"The next thing to do is to put it on the wheel and start centering it. And then, once you have done this, you pull the clay out and up with your thumbs."

I remember struggling especially with this part last time. But the trick is to make body and pot one: to brace oneself against the clay, and to allow the clay to hold you straight. "It is like piano playing – do you play the piano?" Usch asks. I reply that I do, and she says, "Well, like with piano playing, you have to practise." 

Next to Usch stands the kiln – a big green monstrous iron cavern. I would be lying if I said it did not frighten me slightly. Usch talks me through the firing process. 'I'm not fond of biscuit-firing', she replies. Biscuit-firing involves putting many pots in all at once, without the glaze. But it makes the process more drawn out, since you have to fire them again after you have applied the glaze. Also, they are not nice to touch – this is the first reason Usch gives me when I ask her why she chooses not to biscuit- fire.

"They feel so horrible", she says with a wince.

The glazed pots usually go in the kiln for around 16-19 hours. But at a gradated heat. The maximum temperature she sets the kiln to is 1240 degrees Celsius. 

Usch certainly has a style. But when I ask her about it, I find that it is something almost mysterious to her. Describing her own style as organic and emergent, Usch claims she has no vision as such when she sits down to make a pot and her influences are somewhat subliminal. 'It simply develops all by itself. By doing it, you find that something looks better if it is wider or taller. I don't design anything deliberately.'

Whilst she follows no particular tradition, her criteria are clear. "I prefer functional," says Usch. "And I am not keen on pretty, colour is more important to me."

I ask her, perhaps foolishly, whether she has a favourite pot. Usch looks up at the ceiling and says nothing for a moment, then replies: "Every time I put a pot in the kiln, it is very exciting. You think you have put in something that is just right. But then later, you take it out and realise it could be better."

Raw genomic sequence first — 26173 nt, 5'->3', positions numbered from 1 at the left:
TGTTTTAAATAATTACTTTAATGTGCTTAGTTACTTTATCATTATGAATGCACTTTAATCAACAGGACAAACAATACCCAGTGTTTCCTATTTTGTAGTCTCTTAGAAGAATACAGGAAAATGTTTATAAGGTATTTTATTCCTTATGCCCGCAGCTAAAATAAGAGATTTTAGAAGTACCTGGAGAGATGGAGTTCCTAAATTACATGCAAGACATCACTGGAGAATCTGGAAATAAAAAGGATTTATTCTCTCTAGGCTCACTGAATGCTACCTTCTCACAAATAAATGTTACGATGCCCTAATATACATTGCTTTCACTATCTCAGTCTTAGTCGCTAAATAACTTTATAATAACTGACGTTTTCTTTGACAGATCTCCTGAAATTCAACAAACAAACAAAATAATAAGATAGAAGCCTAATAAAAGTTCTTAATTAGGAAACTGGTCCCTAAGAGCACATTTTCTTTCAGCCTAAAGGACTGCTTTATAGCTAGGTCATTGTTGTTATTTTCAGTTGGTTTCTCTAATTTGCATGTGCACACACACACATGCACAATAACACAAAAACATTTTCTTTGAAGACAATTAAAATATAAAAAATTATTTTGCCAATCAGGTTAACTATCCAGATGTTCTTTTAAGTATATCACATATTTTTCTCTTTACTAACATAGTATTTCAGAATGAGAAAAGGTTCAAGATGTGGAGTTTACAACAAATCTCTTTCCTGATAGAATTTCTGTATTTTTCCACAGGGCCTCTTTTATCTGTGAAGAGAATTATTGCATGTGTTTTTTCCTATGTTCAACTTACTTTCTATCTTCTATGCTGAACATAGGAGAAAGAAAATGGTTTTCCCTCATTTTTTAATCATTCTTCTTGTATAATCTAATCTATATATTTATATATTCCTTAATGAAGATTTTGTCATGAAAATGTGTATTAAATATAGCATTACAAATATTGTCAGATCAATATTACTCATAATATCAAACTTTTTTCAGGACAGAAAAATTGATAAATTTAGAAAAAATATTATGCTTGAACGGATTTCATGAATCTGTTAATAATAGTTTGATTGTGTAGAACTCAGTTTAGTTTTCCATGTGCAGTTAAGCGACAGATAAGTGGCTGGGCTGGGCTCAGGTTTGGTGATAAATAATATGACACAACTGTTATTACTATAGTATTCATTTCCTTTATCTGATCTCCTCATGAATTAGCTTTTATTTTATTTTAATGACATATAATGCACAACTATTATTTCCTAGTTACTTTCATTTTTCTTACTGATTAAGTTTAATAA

I then ask Usch about the resources she uses, and I am reminded once again of the bond between potters. Aside from reading many books and using the internet, the most valuable resource, it would seem, is other potters. Usch claims that it is always best to speak with fellow potters about recipes. Glaze-making, for example, is more often than not a process of trial and error, and so speaking with other potters about their experiments and exchanging results and ideas is the best way to progress in the craft. 

Lastly, I ask her about the clay deposits in our local area. On walks along the Stour, I often find myself clawing at the ash-blue mounds of clay you can find at low tide and taking little bits home with me to shape and sculpt later. Usch explains that whilst it is possible to create pots out of earthenware, it has a tendency to crack easily and lacks structural integrity. 

'It could always be better' is the belief that appears to motivate Usch. Although she tries to make less pottery as she gets older, it does not take much for her to find a new project. She says, "I have not retired, but nearly."

I have a feeling that it will always be a case of 'but nearly' with Usch – she and her craft are but two sides of the same coin. 

In the summer months, Usch organises home exhibitions. Some of her work is displayed across East Anglia, including Aldeburgh and Norwich. 

Five days a skipper by Sophie Holloway

Visiting Shotley Vineyard by Sophie Holloway

Sophie's Website: mercurysfootsteps.wordpress.com